... because time may heal all wounds, but it also allows foodborne pathogens to be fruitful and multiply.
I hadn't intended for this to be a series, and really, the first time I posted this title it was just, kind of, me being silly. Two things happened. The first was that some of the people who commented on the first post brought up a really good point: all food is local to somewhere and even local food can be contaminated with potential pathogens - and that's absolutely true.
The second thing that happened was an article I found entitled The Long Road from Farm to Fork Worsens Food Outbreaks. As the article points out: local food can be contaminated, but what's also absolutely true is that the likelihood of getting sick from those pathogens is significantly reduced the fresher the food is.
Let's take eggs for example.
Salmonella is a bacteria that is naturally occurring in a chicken's intestines. What that means is that if you have chicken poop, you probably have salmonella. Those who are more educated on chicken anatomy know that the egg exits the chicken's body in, roughly, the same region as the poop. As such, there is a chance that the egg will come in contact with the feces, and thus, the bacteria.
Salmonella can not survive in high temperatures, and so thoroughly cooking the egg is usually enough to kill the bacteria and prevent illness.
What isn't discussed enough, however is that the older the egg, the higher the concentration of bacteria. In the US, we refrigerate our eggs, which retards bacterial growth, but it doesn't stop it. Every day that the egg sits in the refrigerator increases the number of bacteria that may be in the egg.
The US standard for handling eggs is that it's "fresh" for up to forty-five days if it's been refrigerated. In Europe, the standard is twenty-one days, unrefrigerated.
Eggs also have a protective coating when they come out of the chicken. This coating helps to keep the bacteria from entering the porous shell. Washing the egg removes that protective coating and increases the likelihood that bacteria will get into the egg.
In the US, all eggs are washed. In Europe, they are not.
We live with bacteria and potentially lethal pathogens all around us. It's a fact of life, and we're not going to be able to sanitize the entire world. In fact, there is a significant amount of research to suggest that being "too clean" is just as unhealthy as not being clean enough. Like most things, there's a happy medium.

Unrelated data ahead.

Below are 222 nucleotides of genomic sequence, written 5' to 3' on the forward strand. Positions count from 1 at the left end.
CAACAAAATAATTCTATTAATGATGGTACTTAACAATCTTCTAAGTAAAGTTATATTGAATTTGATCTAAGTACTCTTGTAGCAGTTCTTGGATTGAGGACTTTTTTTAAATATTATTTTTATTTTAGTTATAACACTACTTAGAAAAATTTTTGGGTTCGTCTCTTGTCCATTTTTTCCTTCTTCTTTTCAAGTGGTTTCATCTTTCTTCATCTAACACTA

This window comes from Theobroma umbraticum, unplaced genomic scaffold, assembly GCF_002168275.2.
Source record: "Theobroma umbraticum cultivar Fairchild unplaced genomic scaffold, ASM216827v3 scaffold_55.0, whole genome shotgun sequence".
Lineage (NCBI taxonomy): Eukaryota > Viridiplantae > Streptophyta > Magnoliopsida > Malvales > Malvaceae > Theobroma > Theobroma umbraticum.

With our food, the happy medium is to consume it or preserve it when it is at its freshest, which means we want to use it as quickly as we can after it has been harvested. Doing so reduces the amount of time the pathogen has to multiply, and when it comes to foodborne pathogens, more is defintely NOT better. A few bacteria might not kill you, but thousands may, and the longer it takes that spinach (or pepper or tomato or cantaloupe or [fill in the name of recently contaminated produce]) to get to us, the higher the bacterial count and the more likely we will get sick.
In short, while it may be true that my local farmer is just as likely to have potentially harmful pathogens in his fields, if I buy and use that produce quickly, the chance that it will make me sick is significantly reduced.
By contrast, if I purchase spring mix that was grown in California, trucked to a processing plant where it is rinsed and bagged, and then trucked a distribution center where it's put on refrigerator trucks and transported across the country to Maine, any pathogen that made it into that bag has now had the ideal conditions under which to multiply.
The most virulent of foodborne pathogens - and the home canners nemesis - is Botulism. Ideal conditions for this pathogen to grow are low oxygen and low acid, and so even if the jar seems tightly sealed, the pathogen may be growing in the jar. This is why home canners have to be extremely vigilant and careful - to make sure the jar is sealed, to make sure the food that's canned is fresh to begin with, to make sure that all of the jars, lids and utensils are clean, and to carefully label all of the jars so that they can be used in a reasonable time frame.
My local farmer may not be any more careful than some commercial farmer out West when it comes to ensuring that the food is contaminant free, but when I eliminate miles, extra processing centers, and time, I reduce the likelihood of getting sick from a foodborne pathogen ...
... which makes eating local a safer option, even if the farmer uses composted sewer sludge on his field.